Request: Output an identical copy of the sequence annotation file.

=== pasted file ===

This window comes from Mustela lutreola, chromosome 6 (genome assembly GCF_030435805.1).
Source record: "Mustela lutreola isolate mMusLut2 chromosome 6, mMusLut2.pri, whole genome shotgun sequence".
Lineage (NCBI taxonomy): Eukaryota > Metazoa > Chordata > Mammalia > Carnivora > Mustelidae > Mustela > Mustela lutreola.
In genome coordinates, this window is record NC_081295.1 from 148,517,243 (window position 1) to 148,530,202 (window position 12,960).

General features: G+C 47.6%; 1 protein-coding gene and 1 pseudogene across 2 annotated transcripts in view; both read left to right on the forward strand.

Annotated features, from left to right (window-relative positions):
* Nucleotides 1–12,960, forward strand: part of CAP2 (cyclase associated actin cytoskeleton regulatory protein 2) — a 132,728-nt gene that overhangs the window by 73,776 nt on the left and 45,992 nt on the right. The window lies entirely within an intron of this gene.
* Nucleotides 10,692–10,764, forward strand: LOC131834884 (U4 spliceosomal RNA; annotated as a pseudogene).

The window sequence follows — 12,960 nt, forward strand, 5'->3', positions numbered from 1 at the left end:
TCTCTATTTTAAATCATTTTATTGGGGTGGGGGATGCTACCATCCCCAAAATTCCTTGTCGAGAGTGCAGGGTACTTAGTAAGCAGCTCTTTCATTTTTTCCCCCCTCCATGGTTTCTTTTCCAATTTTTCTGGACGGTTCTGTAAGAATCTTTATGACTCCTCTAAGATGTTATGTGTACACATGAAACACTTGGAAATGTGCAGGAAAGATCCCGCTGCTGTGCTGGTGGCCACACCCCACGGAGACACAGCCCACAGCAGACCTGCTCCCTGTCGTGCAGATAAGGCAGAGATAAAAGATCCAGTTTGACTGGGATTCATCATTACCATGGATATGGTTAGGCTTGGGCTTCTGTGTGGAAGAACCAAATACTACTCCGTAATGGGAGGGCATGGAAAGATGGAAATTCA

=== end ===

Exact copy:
This window comes from Mustela lutreola, chromosome 6 (genome assembly GCF_030435805.1).
Source record: "Mustela lutreola isolate mMusLut2 chromosome 6, mMusLut2.pri, whole genome shotgun sequence".
Lineage (NCBI taxonomy): Eukaryota > Metazoa > Chordata > Mammalia > Carnivora > Mustelidae > Mustela > Mustela lutreola.
In genome coordinates, this window is record NC_081295.1 from 148,517,243 (window position 1) to 148,530,202 (window position 12,960).

General features: G+C 47.6%; 1 protein-coding gene and 1 pseudogene across 2 annotated transcripts in view; both read left to right on the forward strand.

Annotated features, from left to right (window-relative positions):
* Nucleotides 1–12,960, forward strand: part of CAP2 (cyclase associated actin cytoskeleton regulatory protein 2) — a 132,728-nt gene that overhangs the window by 73,776 nt on the left and 45,992 nt on the right. The window lies entirely within an intron of this gene.
* Nucleotides 10,692–10,764, forward strand: LOC131834884 (U4 spliceosomal RNA; annotated as a pseudogene).

The window sequence follows — 12,960 nt, forward strand, 5'->3', positions numbered from 1 at the left end:
TCTCTATTTTAAATCATTTTATTGGGGTGGGGGATGCTACCATCCCCAAAATTCCTTGTCGAGAGTGCAGGGTACTTAGTAAGCAGCTCTTTCATTTTTTCCCCCCTCCATGGTTTCTTTTCCAATTTTTCTGGACGGTTCTGTAAGAATCTTTATGACTCCTCTAAGATGTTATGTGTACACATGAAACACTTGGAAATGTGCAGGAAAGATCCCGCTGCTGTGCTGGTGGCCACACCCCACGGAGACACAGCCCACAGCAGACCTGCTCCCTGTCGTGCAGATAAGGCAGAGATAAAAGATCCAGTTTGACTGGGATTCATCATTACCATGGATATGGTTAGGCTTGGGCTTCTGTGTGGAAGAACCAAATACTACTCCGTAATGGGAGGGCATGGAAAGATGGAAATTCA